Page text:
All you can eat John Ohala buffet

With the work of John Ohala, its so hard to just pick one or even two representative articles concerning his work on sound change. So, I decided to choose three for starters. His stuff is worth checking out, because, well, even if you don’t see eye to eye with him, he sure does make you think!

So, what do we have on offer?

Ohala, J. J. 1981. The listener as a source of sound change. In: C. S. Masek, R. A. Hendrick, & M. F. Miller (eds.), Papers from the Parasession on Language and Behavior. Chicago: Chicago Ling. Soc. 178 – 203.

Sound familiar?

Ohala, J. J. 1971. The role of physiological and acoustic models in explaining the direction of sound change. Project on Linguistic Analysis Reports (Berkeley) 15.25-40.

And finally, from his third decade in operation

Ohala, J. J. 1993. The phonetics of sound change. In Charles Jones (ed.), Historical Linguistics: Problems and Perspectives. London: Longman. 237-278.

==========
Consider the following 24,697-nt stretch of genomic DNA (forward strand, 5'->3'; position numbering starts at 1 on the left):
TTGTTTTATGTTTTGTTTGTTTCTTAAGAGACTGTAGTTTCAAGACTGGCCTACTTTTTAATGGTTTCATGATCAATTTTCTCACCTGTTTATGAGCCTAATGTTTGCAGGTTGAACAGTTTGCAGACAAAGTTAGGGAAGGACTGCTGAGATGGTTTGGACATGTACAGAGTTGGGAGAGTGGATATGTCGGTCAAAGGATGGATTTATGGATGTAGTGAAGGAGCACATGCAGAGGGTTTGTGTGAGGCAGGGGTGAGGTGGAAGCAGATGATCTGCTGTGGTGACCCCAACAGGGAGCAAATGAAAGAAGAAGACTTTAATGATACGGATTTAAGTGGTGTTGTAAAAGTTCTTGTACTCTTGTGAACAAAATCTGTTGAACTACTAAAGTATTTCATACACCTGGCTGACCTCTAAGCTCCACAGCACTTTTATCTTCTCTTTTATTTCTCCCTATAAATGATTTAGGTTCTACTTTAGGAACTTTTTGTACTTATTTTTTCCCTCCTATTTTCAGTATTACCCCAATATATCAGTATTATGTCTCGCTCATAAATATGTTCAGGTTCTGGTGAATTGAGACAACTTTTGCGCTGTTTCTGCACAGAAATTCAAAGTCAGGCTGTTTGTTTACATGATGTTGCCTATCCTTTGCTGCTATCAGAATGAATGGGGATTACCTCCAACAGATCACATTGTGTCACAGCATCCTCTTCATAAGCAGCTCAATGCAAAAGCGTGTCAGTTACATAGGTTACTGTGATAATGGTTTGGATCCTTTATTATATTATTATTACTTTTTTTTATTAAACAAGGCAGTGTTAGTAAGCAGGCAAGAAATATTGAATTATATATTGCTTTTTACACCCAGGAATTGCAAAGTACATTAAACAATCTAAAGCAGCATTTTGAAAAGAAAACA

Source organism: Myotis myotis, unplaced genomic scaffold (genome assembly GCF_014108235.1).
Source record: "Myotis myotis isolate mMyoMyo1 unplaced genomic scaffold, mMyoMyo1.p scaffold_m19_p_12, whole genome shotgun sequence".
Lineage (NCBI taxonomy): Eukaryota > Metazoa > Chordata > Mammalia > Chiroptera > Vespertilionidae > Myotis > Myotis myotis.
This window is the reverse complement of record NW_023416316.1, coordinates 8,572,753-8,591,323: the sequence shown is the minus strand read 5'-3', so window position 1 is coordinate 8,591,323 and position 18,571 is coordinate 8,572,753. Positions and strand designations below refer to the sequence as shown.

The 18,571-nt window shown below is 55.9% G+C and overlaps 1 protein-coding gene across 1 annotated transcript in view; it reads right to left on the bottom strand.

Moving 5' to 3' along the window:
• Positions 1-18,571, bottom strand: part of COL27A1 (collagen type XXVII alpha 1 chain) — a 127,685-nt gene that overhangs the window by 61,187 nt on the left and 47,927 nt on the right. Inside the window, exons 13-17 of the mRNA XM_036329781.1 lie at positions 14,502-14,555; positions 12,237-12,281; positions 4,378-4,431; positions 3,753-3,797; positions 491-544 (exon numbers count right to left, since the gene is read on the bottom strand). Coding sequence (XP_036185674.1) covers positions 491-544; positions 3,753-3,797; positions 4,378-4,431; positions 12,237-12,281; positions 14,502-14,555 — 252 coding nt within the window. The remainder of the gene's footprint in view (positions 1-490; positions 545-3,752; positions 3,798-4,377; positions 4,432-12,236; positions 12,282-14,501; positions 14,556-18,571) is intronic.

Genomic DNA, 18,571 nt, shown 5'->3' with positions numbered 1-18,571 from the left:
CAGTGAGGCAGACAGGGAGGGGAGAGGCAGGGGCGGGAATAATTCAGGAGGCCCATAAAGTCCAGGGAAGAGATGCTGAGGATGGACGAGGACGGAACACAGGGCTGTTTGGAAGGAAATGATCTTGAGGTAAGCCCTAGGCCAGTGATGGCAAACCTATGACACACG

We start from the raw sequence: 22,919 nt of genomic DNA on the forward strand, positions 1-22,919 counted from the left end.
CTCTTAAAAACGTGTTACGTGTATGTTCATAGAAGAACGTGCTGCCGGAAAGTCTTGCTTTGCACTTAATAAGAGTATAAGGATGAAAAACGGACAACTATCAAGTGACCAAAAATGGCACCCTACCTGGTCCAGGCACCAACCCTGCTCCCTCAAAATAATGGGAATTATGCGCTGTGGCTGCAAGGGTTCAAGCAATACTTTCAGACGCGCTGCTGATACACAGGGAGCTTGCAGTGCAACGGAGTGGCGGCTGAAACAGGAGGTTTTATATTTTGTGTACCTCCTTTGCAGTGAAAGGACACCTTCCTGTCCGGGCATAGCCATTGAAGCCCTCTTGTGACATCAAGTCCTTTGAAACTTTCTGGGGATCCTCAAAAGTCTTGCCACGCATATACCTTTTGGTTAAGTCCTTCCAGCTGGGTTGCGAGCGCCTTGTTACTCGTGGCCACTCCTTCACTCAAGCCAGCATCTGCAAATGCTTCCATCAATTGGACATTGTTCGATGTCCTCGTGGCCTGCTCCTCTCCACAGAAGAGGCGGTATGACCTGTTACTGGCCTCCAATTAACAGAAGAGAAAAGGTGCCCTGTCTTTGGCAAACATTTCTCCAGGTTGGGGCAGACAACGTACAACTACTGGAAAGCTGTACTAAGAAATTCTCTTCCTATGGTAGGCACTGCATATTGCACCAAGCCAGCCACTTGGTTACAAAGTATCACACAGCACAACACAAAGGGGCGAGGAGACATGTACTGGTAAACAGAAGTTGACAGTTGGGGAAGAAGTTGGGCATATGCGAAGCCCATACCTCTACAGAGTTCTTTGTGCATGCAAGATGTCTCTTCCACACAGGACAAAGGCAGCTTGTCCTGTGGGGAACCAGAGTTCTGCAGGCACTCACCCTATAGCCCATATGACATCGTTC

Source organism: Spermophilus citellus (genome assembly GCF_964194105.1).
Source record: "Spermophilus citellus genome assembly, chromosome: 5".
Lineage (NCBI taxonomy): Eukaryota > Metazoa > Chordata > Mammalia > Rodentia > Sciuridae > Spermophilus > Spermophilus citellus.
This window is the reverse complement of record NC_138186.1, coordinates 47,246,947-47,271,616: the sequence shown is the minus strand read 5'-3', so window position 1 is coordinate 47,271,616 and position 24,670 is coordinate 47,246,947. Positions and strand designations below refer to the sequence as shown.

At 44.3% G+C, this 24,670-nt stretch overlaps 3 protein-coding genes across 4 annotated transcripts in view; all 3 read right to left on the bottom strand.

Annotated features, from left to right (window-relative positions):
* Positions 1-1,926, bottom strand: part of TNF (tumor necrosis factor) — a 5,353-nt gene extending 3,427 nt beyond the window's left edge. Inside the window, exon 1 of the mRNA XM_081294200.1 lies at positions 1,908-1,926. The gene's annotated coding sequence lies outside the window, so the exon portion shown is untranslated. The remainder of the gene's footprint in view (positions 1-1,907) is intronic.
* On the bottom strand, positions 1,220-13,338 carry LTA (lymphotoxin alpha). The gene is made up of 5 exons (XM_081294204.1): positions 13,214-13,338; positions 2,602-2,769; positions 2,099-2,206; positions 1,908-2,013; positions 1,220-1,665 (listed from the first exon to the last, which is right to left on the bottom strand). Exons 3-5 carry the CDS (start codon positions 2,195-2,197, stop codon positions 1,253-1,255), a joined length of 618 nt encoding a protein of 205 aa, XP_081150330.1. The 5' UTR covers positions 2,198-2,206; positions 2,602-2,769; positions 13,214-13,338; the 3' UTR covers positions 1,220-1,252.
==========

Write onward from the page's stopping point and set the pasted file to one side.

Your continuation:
Just can’t get enough?


About daviddurian
I am a sociolinguist with a Ph D in Linguistics from The Ohio State University and an MA in Rhetoric and Professional Writing from Northern Illinois University. Currently, I work as the Lecturer at Bloomsburg University of Pennsylvania, where I teach undergraduate courses in sociolinguistics, general linguistics, and first-year composition. I also work on research projects investigating variation and change in the vowel system of modern US English as it is spoken by Americans living in a variety of cities. At the moment, this includes Chicago, IL, Columbus, OH, and Eastern Pennsylvania.

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